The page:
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Let $C$ be a connected set in $\mathbb{R}$. Let $p$ be a limit point of $C$. Let $f:C\rightarrow \mathbb{R}$ be a function.

Suppose that;

$\exists \epsilon>0$ such that [ $\forall \delta>0, \exists x\in C$ such that $0<d(p,x)<\delta \bigwedge d(f(x),q)≧\epsilon$. ($q$ is an arbitrary point in $\mathbb{R}$)

Now, define $A_n = \{x\in C|0<d(p,x)<1/n \bigwedge d(f(x),q)≧\epsilon \}$.

Then, it can be shown that $\forall m\in \omega, m\preceq A_n$.

Q1. Does this imply that $A_n$ is dedekind-infinite in ZF? If so, how?

Q2. $\{A_n\}$ defined above is a decreasing sequence and $\mathbb{R}$ is complete. I guess we can form a sequence $\{p_n\}$ in $C$ such that $p_n \rightarrow p \bigwedge p_n≠p \bigwedge \lim_{n\to\infty} f(p_n)≠q$. Can we? (in ZF)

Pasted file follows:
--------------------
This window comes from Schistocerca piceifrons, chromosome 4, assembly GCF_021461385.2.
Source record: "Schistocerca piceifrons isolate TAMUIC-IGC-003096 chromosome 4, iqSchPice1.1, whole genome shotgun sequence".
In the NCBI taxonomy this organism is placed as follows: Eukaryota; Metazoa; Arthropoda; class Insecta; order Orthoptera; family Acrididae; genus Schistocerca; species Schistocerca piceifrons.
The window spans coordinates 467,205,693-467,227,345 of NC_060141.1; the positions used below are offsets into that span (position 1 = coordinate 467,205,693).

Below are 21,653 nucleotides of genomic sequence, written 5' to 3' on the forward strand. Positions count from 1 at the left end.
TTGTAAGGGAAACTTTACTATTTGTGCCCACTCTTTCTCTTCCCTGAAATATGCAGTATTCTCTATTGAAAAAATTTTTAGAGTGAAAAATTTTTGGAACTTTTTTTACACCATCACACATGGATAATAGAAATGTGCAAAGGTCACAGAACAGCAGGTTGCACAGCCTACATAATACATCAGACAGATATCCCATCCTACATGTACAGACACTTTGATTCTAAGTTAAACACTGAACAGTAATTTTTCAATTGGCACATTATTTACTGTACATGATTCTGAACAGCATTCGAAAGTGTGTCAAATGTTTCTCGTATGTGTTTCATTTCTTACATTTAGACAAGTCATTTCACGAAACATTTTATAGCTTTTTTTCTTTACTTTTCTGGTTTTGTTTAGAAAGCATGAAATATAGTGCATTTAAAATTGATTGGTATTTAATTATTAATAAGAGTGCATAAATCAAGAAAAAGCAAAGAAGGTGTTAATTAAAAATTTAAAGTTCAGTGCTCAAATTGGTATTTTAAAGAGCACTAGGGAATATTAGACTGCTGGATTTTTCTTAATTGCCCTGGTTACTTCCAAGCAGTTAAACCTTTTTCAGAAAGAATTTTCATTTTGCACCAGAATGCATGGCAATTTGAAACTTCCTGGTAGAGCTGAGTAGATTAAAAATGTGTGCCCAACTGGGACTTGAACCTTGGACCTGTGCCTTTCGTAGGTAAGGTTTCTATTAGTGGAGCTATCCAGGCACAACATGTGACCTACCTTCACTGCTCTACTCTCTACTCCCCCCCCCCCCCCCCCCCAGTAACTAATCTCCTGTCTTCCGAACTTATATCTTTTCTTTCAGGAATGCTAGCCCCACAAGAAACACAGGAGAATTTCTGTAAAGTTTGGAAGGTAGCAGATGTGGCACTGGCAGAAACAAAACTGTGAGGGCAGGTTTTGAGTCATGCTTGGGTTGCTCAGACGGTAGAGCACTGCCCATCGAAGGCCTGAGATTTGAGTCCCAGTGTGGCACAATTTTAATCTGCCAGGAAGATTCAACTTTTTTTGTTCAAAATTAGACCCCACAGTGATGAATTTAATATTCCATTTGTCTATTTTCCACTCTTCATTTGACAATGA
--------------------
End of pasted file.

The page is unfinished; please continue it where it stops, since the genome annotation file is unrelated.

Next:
This post is related to ;

Limit of function on connected set in $\mathbb{R}$

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1 Answer 1

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No, you cannot deduce that $A_n$ is Dedekind-infinite. Let me give an example:

Suppose that $D\subseteq\mathbb R$ is a dense infinite Dedekind-finite set (e.g. in Cohen's first model). Now take $f$ to be the indicator function of $D$, namely $f(x)=1$ if and only if $x\in D$, and $0$ otherwise. Now take $\varepsilon=\frac12$.

If $p\notin D$, then $A_n$ is Dedekind-finite, because any point outside of $D$ have the same value as $p$, so it certainly cannot satisfy the defining formula of $D$. And subsets of a Dedekind-finite sets are Dedekind-finite.

Now it is obvious that the second question also takes a negative answer. In the above example, we cannot construct a sequence which converges to $p$ and all its members are from $D$.

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